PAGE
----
Sunday, October 01, 2006


Once a politician in Tennessee, he died defending the Alamo in Texas.

Bro. David Crockett, 1786-1836 - Once a politician in Tennessee, he died defending the Alamo in Texas. After establishing a favorable reputation during the Creek War, Bro.Davy Crockett won great popularity in his home state of Tennessee. Known for his humor and oratory skills, citizens elected Bro. Crockett to the fledgling state legislature in 1821. Soon after, he was elevated to the U.S. Congress, and was a representative from 1827-31, and again from 1833-1835. Bro. Crockett sought re-election to Congress in 1835, but was defeated. It was then that he decided to leave his home state for Texas. There, he supported the future state's independence from Mexico, and died while defending the Alamo during the Texas Revolution. Bro. Crockett was one of several Brothers who died that day at the Alamo. (The Learning Kingdom)

To Bro. Benjamin Franklin, A Tip on Time

One day a gentleman walked into one of Bro. Ben Franklin's book stores. As one of the clerks went to assist him, the gentleman asked the clerk the price of the book he wished to purchase. The young clerk looked at the price posted on the book and said, "That book is one dollar, sir." The gentleman began to haggle with the clerk over the price. The clerk assured him that the correct price for the book was one dollar and no lower. As the man realized that his efforts to haggle with the clerk were going nowhere, he insisted on speaking with Bro. Ben Franklin directly. Bro. Franklin stopped his work, walked out to the storefront and the gentleman asked, "What is the price of this book?" Bro.Franklin answered, "One dollar and a quarter." The gentleman was confused and replied, "Your clerk just said it was a dollar." Bro. Franklin picked up the book and answered, "Yes, it was a dollar. But now you're wasting my time."(1) (1)John C. Maxwell, Timely Advice About Time (Maximum Impact Audio, 1999)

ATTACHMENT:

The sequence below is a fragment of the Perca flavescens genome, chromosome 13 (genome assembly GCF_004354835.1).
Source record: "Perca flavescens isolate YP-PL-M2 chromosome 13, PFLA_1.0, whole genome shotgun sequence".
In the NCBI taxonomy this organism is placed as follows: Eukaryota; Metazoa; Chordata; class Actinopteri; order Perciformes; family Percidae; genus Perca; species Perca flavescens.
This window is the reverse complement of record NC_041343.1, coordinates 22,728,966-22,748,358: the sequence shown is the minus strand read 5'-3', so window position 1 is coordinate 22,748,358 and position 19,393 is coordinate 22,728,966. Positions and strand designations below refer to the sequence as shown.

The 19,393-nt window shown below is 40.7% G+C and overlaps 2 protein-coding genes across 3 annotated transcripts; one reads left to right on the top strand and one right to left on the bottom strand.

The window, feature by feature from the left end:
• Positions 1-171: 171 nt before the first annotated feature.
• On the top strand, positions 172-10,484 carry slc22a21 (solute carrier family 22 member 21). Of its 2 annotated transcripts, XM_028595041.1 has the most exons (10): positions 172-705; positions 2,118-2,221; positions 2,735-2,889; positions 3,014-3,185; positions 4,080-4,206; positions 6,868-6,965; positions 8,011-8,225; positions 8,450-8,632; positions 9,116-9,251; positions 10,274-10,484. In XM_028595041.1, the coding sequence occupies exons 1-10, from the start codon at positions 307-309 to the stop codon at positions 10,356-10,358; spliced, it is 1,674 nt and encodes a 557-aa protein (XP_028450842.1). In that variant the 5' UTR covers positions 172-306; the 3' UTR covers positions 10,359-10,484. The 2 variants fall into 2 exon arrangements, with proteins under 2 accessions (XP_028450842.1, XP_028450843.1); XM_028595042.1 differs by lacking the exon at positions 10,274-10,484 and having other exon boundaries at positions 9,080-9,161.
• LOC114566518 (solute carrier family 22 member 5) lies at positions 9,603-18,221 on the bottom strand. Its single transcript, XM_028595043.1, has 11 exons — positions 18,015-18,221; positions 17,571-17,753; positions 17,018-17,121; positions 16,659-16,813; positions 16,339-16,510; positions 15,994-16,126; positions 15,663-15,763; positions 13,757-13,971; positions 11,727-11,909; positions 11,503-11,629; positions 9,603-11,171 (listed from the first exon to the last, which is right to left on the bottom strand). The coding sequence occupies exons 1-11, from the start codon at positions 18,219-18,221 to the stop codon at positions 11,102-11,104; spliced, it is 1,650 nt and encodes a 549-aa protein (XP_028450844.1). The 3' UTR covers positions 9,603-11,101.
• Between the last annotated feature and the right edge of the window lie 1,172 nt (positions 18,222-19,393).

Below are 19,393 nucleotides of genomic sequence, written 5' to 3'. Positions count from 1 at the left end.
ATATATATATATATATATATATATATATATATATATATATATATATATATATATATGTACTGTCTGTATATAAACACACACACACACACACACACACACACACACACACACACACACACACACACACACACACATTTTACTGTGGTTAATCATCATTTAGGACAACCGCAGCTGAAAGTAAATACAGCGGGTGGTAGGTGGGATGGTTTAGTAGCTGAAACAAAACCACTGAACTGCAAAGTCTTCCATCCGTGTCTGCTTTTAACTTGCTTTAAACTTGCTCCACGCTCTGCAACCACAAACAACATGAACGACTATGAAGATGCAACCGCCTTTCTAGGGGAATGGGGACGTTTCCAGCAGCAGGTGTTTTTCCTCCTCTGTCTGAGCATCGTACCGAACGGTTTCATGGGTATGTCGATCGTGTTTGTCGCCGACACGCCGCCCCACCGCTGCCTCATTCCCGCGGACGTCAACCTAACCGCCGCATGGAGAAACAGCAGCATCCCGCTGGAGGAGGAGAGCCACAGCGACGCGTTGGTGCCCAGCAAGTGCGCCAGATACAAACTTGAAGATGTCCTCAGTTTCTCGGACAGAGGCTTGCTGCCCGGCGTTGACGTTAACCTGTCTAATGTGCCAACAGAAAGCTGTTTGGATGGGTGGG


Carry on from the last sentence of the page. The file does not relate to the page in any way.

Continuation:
Will The Real Cornerstone Laying Stand Up?